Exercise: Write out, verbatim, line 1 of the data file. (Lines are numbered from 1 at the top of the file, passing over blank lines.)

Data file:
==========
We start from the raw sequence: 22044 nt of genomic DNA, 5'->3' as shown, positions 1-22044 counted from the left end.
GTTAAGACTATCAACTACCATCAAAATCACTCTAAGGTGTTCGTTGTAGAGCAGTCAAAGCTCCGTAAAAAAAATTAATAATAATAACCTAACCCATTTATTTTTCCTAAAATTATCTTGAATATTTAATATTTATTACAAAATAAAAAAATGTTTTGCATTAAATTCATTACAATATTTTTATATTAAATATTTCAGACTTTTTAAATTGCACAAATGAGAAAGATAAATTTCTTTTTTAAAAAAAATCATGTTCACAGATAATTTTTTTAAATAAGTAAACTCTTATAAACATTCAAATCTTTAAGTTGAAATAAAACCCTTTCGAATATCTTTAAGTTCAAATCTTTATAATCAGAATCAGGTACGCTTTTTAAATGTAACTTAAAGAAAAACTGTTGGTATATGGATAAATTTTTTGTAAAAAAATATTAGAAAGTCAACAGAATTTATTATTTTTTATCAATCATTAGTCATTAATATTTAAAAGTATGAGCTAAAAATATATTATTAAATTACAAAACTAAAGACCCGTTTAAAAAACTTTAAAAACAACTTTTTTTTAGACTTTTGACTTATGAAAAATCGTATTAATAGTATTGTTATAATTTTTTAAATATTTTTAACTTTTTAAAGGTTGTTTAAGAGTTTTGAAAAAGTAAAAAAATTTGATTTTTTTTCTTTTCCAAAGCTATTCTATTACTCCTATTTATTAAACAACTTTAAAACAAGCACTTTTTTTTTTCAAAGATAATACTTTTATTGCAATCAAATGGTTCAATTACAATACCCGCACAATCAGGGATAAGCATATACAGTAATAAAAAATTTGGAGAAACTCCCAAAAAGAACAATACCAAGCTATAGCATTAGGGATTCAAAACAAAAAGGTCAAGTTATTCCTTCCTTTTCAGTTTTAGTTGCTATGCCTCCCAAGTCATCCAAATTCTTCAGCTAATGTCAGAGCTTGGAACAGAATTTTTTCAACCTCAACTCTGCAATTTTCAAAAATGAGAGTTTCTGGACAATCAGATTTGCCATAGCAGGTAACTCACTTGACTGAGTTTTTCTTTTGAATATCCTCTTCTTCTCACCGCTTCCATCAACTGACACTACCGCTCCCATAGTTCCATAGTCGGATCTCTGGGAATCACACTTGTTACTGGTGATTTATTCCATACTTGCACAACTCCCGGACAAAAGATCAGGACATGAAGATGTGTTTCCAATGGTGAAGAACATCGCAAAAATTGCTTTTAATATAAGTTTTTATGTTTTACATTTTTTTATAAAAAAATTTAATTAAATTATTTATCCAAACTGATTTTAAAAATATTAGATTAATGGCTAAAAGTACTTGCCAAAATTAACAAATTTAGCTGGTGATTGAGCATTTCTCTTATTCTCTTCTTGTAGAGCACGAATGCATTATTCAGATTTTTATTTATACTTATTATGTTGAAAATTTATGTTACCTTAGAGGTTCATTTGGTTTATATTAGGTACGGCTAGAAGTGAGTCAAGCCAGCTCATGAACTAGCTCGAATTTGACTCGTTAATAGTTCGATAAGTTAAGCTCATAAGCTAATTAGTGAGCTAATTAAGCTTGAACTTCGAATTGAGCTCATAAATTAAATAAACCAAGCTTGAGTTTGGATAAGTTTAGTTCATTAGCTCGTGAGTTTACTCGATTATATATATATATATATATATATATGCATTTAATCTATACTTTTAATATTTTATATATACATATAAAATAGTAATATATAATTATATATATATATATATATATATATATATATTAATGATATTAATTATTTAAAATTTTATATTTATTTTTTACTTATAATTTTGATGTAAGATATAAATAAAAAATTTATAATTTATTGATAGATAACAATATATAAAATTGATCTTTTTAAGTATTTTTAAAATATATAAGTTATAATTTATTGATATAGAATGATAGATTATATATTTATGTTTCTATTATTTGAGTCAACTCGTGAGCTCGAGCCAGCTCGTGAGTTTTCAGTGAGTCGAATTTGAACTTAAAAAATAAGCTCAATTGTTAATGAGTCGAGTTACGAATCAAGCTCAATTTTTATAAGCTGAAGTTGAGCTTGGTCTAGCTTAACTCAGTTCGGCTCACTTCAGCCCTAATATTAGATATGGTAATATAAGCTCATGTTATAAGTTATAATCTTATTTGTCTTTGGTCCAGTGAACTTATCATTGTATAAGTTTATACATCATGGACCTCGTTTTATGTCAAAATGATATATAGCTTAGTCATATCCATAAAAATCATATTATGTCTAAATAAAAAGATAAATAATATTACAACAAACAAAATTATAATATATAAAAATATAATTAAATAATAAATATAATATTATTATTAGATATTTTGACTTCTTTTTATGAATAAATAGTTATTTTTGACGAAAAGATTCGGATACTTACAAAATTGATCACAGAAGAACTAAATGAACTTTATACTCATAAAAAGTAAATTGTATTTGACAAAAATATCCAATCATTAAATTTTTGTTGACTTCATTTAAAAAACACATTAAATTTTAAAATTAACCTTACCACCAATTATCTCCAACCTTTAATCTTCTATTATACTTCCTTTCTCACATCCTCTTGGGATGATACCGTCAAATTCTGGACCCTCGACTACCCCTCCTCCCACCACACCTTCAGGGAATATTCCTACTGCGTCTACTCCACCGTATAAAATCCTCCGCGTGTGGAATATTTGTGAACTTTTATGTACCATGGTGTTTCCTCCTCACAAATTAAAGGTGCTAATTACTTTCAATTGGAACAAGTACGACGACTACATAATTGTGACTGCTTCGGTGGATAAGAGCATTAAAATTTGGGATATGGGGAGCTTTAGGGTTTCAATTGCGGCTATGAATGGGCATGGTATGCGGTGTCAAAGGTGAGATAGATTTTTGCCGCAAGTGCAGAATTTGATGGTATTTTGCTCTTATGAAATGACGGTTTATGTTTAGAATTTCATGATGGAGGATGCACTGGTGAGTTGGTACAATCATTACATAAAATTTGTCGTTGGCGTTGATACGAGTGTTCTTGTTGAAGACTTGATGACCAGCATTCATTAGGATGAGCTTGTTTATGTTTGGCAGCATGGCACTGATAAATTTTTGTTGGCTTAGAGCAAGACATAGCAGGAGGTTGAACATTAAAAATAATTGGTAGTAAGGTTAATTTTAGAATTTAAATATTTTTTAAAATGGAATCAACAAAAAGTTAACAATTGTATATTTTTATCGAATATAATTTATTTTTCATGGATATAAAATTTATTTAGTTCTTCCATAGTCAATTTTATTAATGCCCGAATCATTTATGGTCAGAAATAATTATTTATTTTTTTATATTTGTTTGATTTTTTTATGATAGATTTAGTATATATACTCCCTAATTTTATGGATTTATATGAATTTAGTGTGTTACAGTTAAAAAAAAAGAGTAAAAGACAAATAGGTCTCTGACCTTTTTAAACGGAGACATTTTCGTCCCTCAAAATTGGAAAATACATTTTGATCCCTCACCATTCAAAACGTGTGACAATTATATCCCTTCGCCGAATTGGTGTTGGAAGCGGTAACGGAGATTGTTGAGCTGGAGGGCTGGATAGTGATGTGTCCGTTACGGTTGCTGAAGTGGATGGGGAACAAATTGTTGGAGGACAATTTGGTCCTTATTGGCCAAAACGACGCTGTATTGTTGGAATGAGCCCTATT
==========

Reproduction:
We start from the raw sequence: 22044 nt of genomic DNA, 5'->3' as shown, positions 1-22044 counted from the left end.